Igor’s tip of the week #18: Decompiler and global cross-references

Previously we’ve covered cross-references in the disassembly view but in fact you can also consult them in the decompiler (pseudocode) view. Local cross-references The most common shortcut (X) works similarly to disassembly: you can use it on labels, variables (local and global), function names, but there are some differences and additions: for local variables, the list of […]

Igor’s tip of the week #17: Cross-references 2

Cross references view The jump to xref actions are good enough when you have a handful of cross-references but what if you have hundreds or thousands? For such cases, the Cross references view may be useful. You can open it using the corresponding item in the View > Open Subviews menu. IDA will gather cross-references to […]

Igor’s tip of the week #16: Cross-references

cross-reference, n. A reference or direction in one place in a book or other source of information to information at another place in the same work (from Wiktionary) To help you during analysis, IDA keeps track of cross-references (or xrefs for short) between different parts of the program. You can inspect them, navigate them […]

Igor’s tip of the week #14: Comments in IDA

The “I” in IDA stands for interactive, and one of the most common interactive actions you can perform is adding comments to the disassembly listing (or decompiler pseudocode). There are different types of comments you can add or see in IDA. Regular comments These comments are placed at the end of the disassembly line, delimited by an […]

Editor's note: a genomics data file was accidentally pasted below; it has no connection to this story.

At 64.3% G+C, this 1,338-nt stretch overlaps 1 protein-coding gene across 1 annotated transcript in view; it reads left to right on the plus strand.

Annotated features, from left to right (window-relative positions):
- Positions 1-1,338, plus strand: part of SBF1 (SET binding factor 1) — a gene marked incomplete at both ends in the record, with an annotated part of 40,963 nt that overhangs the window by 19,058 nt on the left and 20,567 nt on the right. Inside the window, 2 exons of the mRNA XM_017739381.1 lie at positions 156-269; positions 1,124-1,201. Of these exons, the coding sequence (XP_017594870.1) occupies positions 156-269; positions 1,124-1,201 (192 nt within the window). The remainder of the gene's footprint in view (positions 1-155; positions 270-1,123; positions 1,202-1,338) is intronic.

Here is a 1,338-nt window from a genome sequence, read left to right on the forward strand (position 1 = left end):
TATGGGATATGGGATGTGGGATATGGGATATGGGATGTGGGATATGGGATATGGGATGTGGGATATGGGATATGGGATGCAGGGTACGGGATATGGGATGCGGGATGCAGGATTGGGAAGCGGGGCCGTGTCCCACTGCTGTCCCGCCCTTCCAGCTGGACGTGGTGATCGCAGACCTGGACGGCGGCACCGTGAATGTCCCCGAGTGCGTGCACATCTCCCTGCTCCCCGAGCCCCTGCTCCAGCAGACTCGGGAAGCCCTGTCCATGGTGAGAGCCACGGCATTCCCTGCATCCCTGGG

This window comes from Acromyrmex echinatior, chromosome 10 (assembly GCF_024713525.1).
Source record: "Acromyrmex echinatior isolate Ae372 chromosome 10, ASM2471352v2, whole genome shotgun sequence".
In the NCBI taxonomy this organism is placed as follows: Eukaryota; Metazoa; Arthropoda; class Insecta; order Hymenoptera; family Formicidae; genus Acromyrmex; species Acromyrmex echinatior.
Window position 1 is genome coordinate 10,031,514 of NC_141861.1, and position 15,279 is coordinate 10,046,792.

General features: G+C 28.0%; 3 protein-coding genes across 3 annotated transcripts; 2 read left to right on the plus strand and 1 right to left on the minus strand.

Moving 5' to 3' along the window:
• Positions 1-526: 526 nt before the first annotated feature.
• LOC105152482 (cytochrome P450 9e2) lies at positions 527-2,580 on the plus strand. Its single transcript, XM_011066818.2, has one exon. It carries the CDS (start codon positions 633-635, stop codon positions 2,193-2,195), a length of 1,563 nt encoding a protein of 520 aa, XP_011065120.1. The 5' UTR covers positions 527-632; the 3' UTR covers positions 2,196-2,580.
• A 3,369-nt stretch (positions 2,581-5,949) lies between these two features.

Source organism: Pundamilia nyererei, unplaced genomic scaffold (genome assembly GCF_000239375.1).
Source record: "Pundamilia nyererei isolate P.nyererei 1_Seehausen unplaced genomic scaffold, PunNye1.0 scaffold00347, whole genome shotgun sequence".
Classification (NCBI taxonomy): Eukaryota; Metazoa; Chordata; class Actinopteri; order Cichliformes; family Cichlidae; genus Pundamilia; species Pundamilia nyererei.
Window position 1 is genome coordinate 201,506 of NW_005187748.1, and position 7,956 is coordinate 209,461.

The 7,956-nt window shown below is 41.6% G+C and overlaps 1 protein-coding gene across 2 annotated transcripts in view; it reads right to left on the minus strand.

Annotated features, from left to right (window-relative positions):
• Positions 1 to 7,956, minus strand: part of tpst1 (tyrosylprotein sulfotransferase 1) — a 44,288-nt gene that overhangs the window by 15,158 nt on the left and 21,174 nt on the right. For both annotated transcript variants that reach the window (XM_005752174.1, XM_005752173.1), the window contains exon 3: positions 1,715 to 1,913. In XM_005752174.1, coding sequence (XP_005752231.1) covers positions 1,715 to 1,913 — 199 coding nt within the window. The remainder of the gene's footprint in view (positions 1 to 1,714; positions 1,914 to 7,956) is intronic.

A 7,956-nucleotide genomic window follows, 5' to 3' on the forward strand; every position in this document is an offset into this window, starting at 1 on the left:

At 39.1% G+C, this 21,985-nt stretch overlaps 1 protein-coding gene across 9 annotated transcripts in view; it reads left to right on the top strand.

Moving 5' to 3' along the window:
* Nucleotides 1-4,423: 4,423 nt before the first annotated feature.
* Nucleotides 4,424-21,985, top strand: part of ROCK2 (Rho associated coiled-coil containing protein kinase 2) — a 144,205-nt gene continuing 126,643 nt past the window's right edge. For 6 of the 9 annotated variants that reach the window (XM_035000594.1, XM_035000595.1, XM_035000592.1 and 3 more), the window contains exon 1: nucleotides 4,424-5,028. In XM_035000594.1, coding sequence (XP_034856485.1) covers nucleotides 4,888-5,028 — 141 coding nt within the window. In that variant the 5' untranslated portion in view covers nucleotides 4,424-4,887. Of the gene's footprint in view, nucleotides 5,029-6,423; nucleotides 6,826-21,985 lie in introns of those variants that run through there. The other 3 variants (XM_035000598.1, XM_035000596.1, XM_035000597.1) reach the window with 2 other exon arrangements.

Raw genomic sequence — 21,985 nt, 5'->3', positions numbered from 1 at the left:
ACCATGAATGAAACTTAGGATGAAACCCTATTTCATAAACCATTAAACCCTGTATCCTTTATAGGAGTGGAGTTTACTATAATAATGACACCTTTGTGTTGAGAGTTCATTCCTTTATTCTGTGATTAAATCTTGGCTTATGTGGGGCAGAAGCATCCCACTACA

Igor’s tip of the week #13: String literals and custom encodings

Most of IDA users probably analyze software that uses English or another Latin-based alphabet. Thus the defaults used for string literals – the OS system encoding on Windows and UTF-8 on Linux or macOS – are usually good enough. However, occasionally you may encounter a program which does use another language. Unicode strings In case the program […]

Igor’s tip of the week #12: Creating structures with known size

Sometimes you know the structure size but not the actual layout yet. For example, when the size of memory being allocated for the structure is fixed: In such cases, you can quickly make a dummy structure and then modify it as you analyze code which works with it. There are several approaches which can be used […]

Igor’s tip of the week #11: Quickly creating structures

When reverse engineering a big program, you often run into information stored in structures. The standard way of doing it involves using the Structures window and adding fields one by one, similar to the way you format data items in disassembly. But are there other options? Let’s look at some of them. Using already formatted data This […]

Igor’s tip of the week #10: Working with arrays

Arrays are used in IDA to represent a sequence of multiple items of the same type: basic types (byte, word, dword etc.) or complex ones (e.g. structures). Creating an array To create an array: Create the first item; Choose “Array…” from the context menu , or press *; Fill in at least the Array size field and click OK. Step 1 […]

Igor’s tip of the week #06: IDA Release notes

With every IDA release, we publish detailed release notes describing various new features, improvements and bugfixes. While some of the additions are highlighted and therefore quite visible, others are not so obvious and may require careful reading. Having a closer look at these release notes, you will be surprised to see many small but […]

Igor’s tip of the week #05: Highlight

In IDA, highlight is the dynamic coloring of a word or number under the cursor as well as all matching substrings on the screen. In the default color scheme, a yellow background color is used for the highlight. Highlight is updated when you click on a non-whitespace location in the listing or move the cursor with […]